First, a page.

All that said, Volpe could find himself at another spot even if he is good enough to remain at shortstop. The Yankees might splurge on one of the big free agents (Carlos Correa, please) which would block the position (unless Correa, or whoever signs, eventually moves off short).

Now, as for Andy’s second question: the shortstop prospects in consideration are Oswald Peraza, Alexander Vargas, and Trey Sweeney.

There’s one slam dunk to stay at short here, and it’s Peraza. There’s a consensus on his defense at the position, and it’s that he’s very good there already. He’s also the closest to the majors, having just wrapped up his season in Triple-A. Vargas and Sweeney are still pretty far from the majors, so a lot can still change. Vargas sounds like the better defender of the two anyway, with Sweeney being more of a bat-first prospect.

Aaron asks: Which minor leaguers do you see contributing next year? Any favorites in particular to watch out for? Who do you see surprising everyone, and who are you worried may not pan out?

I’m going to divide next year’s contributors in three categories: very likely, probable, and possible.

  • Very likely: Stephen Ridings, Ron Marinaccio, Luis Gil
  • Probable: Luis Medina, Clarke Schmidt, Donny Sands
  • Possible: Josh Breaux, Deivi García, Estevan Florial, Oswald Peraza, Oswaldo Cabrera, Ken Waldichuk, Hayden Wesneski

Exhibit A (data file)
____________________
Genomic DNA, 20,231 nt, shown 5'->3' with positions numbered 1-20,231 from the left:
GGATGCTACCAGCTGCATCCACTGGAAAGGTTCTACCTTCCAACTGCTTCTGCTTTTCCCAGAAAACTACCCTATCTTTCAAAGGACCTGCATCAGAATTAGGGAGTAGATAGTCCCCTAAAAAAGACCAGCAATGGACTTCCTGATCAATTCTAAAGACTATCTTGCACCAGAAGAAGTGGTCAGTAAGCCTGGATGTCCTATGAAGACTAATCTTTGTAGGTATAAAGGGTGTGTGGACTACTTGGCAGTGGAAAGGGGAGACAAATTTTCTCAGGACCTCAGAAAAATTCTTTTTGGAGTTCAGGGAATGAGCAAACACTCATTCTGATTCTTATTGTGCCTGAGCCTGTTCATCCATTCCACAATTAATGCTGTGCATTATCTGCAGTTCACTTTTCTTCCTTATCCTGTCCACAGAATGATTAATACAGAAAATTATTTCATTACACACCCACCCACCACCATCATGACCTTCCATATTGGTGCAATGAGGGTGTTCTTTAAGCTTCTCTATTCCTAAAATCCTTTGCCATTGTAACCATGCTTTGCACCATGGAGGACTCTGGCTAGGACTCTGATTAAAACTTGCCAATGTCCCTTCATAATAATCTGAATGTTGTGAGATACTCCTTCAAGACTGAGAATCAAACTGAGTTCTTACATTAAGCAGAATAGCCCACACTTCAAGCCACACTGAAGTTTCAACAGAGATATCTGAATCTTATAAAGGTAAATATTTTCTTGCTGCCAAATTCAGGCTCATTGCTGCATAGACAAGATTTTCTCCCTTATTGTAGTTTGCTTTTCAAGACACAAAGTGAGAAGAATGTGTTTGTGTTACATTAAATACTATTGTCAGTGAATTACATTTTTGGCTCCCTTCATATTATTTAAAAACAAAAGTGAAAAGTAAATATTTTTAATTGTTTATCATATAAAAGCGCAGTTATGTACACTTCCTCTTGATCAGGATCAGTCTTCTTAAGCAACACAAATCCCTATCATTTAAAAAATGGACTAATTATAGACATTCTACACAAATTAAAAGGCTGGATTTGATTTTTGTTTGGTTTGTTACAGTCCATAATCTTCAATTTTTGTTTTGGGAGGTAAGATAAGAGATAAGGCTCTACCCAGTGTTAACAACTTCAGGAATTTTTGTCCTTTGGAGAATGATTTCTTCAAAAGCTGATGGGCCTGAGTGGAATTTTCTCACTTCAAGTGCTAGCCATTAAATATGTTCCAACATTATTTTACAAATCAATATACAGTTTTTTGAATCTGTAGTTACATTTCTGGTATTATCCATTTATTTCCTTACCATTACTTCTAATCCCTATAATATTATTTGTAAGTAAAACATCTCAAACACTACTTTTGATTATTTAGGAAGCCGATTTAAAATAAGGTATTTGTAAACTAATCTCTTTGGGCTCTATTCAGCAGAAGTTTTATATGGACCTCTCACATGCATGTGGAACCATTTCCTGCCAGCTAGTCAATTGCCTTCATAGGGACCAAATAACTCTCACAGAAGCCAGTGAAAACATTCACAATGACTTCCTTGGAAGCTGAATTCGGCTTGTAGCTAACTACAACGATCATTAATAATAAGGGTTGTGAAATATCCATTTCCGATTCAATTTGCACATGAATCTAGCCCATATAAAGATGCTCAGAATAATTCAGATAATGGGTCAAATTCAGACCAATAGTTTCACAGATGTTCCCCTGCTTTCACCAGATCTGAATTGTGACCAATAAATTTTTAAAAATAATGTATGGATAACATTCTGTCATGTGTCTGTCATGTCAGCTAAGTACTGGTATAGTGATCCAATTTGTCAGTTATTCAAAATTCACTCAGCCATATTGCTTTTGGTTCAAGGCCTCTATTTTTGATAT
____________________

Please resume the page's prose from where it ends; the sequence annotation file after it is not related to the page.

Hope I’m not forgetting anyone glaring here. Anyway, bullpen guys are always a pretty safe bet for helping out in some shape or form. Ridings was awfully impressive when he came up before his injury. Marinaccio, who’s a personal favorite of mine, could surprise some folks. Marinaccio, the team’s 19th round pick in 2017, broke out across two levels this season. He posted a 105-to-27 strikeout to walk ratio and 2.04 ERA in 66.1 innings between Double-A and Triple-A. He’s Rule 5 eligible.

Also in the very likely group: Gil. We already saw Gil succeed in the majors this year, and while I expect him to start 2022 in Triple-A, he should be one of the first guys called up when there’s a rotational need.

Moving on to the probables: two 40-man pitching prospects in Medina and Schmidt along with backstop Sands.

I think Medina could follow a similar track to Gil’s 2021. At the very least, see what he can unleash in the bullpen at the end of the season with his nasty stuff.

I envision Schmidt to be in the majors in some shape or form as long as he’s healthy. He may spend some time in the minors to start the year, but I’d guess he’d be up relatively quickly. There’s no reason to waste his bullets in the minors if he’s healthy, because it’s so rare. If that means a bullpen role, so be it. I’m not sure if he has enough command to start, anyway.

All big league teams need a third catcher at some point, and I think there’s where Sands could come in. He’s been in the system for a long time (8th rounder in 2015) and made it up to Triple-A this year where he recorded a 116 wRC+. He’s been Rule 5 eligible for a couple of seasons now and I’m curious if the Yankees finally add him this offseason.

The list of possible guys include a bunch of prospects who are already on the 40-man (García, Florial, and Peraza) and guys who are Rule 5 eligible either this offseason or next.